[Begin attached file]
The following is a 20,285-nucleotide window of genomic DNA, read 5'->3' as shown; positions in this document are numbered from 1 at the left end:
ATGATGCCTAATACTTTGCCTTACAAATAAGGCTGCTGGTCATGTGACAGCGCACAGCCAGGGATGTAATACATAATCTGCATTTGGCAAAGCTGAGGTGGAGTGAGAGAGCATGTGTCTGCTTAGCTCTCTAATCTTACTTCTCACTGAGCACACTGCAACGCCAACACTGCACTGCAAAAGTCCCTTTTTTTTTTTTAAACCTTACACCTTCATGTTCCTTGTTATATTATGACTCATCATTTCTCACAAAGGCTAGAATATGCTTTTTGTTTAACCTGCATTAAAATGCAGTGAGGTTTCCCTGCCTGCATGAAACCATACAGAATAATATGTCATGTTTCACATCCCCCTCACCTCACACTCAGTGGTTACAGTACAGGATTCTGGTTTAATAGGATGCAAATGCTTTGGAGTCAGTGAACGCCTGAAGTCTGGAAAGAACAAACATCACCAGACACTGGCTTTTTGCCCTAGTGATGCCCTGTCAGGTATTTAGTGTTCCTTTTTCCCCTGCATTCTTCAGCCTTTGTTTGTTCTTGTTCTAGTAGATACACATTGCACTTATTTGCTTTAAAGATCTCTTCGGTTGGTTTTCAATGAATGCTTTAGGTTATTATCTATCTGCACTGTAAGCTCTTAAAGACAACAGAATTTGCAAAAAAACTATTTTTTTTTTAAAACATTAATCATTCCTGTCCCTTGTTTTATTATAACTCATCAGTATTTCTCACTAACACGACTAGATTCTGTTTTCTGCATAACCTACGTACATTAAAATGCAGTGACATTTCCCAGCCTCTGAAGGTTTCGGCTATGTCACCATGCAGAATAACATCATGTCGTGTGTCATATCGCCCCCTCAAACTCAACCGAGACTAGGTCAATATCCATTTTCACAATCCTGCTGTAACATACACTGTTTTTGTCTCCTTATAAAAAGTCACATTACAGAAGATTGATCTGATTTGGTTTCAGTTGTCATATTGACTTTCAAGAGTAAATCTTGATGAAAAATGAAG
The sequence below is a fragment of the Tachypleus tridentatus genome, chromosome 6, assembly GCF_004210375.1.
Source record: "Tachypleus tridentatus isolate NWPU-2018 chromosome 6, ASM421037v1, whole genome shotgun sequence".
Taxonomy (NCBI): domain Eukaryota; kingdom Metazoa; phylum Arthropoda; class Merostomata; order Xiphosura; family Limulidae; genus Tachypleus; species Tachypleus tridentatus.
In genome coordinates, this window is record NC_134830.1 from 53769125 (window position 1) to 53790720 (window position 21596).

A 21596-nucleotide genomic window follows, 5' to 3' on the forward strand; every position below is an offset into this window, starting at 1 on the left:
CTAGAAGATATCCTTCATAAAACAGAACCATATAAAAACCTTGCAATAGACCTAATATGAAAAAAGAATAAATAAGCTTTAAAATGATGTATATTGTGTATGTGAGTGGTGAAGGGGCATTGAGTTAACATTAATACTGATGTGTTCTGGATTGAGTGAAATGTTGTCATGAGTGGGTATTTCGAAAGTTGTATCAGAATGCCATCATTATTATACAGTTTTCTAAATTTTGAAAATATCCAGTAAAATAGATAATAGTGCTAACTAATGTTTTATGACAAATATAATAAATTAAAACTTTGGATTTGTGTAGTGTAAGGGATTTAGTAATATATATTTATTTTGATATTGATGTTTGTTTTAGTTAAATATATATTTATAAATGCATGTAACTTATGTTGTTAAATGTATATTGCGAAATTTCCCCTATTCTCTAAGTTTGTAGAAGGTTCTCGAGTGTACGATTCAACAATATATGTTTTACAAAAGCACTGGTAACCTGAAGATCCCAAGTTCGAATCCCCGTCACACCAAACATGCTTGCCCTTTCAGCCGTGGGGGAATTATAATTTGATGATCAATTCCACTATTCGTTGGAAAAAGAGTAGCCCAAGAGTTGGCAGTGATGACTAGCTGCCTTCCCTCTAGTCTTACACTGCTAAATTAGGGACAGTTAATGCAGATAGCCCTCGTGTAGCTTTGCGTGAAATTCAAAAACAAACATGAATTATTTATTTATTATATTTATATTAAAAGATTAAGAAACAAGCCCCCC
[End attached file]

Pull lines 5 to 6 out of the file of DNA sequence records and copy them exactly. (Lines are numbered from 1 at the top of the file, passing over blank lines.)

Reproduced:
Taxonomy (NCBI): domain Eukaryota; kingdom Metazoa; phylum Arthropoda; class Merostomata; order Xiphosura; family Limulidae; genus Tachypleus; species Tachypleus tridentatus.
In genome coordinates, this window is record NC_134830.1 from 53769125 (window position 1) to 53790720 (window position 21596).